Green Ribbon Ride Cuts ‘Historic’ Route Through Newtown

(Please note: This story has been updated with a larger number of riders than had originally been estimated by organizers for Sunday’s ride. Also, a slideshow has been added.)


A storm of motorcycles rumbled through Newtown from Shelton, on their way top Trumbull Sunday, May 5. Approximately 2,300 bikes took more than 30 minutes to pass by on the Green Ribbon Ride (riding to remember and honor Newtown’s 26 angels) sponsored by Newtown’s five fire companies. Tickets cost  $20 per person to join the ride, with proceeds being paid out directly to children’s charities, the 26 Sandy Hook families, Newtown funds supporting survivors, the EMS, fire departments, police union, Al’s Angels, and the Center for Women & Families. 

Downtown Shelton shut down traffic access Sunday morning as riders from as far away as Massachusetts gathered around a central green and lined up on side streets waiting to be on their way on a cool but bright spring day. Central Mass. Law Enforcementt Council members leaned their bikes along Howe Avenue overlooking a parking lot quickly filling with motorcycles. Michelle and Glen Green wove through the  growing crowd greeting friends, including Becky and Stephen Kowalski, parents of 12/14 victim Chase Kowalski.

With Newtown fire company members gathering near a central stage 99.1 WPLR’s radio personalities Chaz and AJ asked, “Are you ready for the historic ride?”

“Out of every tragedy comes an equal act of beauty,” said Chaz, who then thanked the first responders and introduced Ride Director Fred Garrity Jr.

Mentioning the many emotions the day evoked, Mr Garrity said, “We’re here for a reason.” Behind him, Sandy Hook Volunteer Fire & Rescue Company Chief Anthony Capozziello shared the stage with another ride coordinator, Greg Gnandt, and officials including Senator Richard Blumenthal, Attorney General George Jepson, Congresswoman Elizabeth Esty, and Shelton Mayor Mark Lauretti.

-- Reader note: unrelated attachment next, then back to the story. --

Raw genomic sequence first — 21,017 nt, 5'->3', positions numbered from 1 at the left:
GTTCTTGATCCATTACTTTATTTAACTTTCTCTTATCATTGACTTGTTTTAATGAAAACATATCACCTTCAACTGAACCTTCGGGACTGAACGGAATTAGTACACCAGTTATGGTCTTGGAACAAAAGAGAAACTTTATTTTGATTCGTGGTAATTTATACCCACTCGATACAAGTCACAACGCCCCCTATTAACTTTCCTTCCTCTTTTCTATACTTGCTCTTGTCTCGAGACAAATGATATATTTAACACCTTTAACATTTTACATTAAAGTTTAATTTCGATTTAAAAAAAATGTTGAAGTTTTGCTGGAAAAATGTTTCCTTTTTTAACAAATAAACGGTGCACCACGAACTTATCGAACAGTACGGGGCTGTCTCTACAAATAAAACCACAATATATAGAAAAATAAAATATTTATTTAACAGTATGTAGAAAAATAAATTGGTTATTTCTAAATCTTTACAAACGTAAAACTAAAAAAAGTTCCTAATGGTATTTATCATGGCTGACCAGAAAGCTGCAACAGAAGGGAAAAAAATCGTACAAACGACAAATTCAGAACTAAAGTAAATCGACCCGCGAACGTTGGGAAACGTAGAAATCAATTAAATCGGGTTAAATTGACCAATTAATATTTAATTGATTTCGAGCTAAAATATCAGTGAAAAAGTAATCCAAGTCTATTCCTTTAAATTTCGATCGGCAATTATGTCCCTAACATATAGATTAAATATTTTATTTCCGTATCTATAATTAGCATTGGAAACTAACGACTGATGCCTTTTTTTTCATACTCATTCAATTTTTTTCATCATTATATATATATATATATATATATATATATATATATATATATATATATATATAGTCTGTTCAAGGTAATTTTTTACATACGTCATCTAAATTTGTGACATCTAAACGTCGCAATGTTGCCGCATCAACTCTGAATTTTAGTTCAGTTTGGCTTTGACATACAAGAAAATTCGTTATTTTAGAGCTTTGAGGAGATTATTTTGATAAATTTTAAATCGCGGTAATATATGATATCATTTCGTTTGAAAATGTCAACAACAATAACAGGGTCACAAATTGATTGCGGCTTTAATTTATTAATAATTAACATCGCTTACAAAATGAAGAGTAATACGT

“I see the spirit of America," said Mr Lauretti. “What you are doing today speaks volumes to the backbone of this country.”

Trumbull First Selectman Timothy Herbst noted resilience in the face of tragedy, and welcomed riders to his town where they would gather hours later for food, free entertainment, and more at Westfield Shopping Mall.

Mr Capozziello addressed the crowd: “Newtown is grateful for the support,” saying the large turnout was “heartwarming.”

Attorney General Jepson was “honored to share in this important day.” He also mentioned that when he wakes up each day, he knows what he will face, unlike first responders. His days are “routine,” he said, while they face situations such as 12/14.

“Our hearts are broken,” Ms Esty said, but the presence in Shelton on Sunday wass “proof that this country is a wonderful place.” Minutes before the ride, which brought motorcycles through Newtown on Route 34, up Wasserman Way, and along Route 25 into Trumbull, she said, “Ride strong with hearts full of love.”

Senator Blumenthal said he was “proud to be here today,” and he spoke of the first responders who “showed us the good.” He wished participants a “great ride, be safe, God bless.”

Streets along the ride route, blocked to through traffic by state and local police, were lined with residents waving flags and signs, and cheering as thousands of bikes and riders flashed past.

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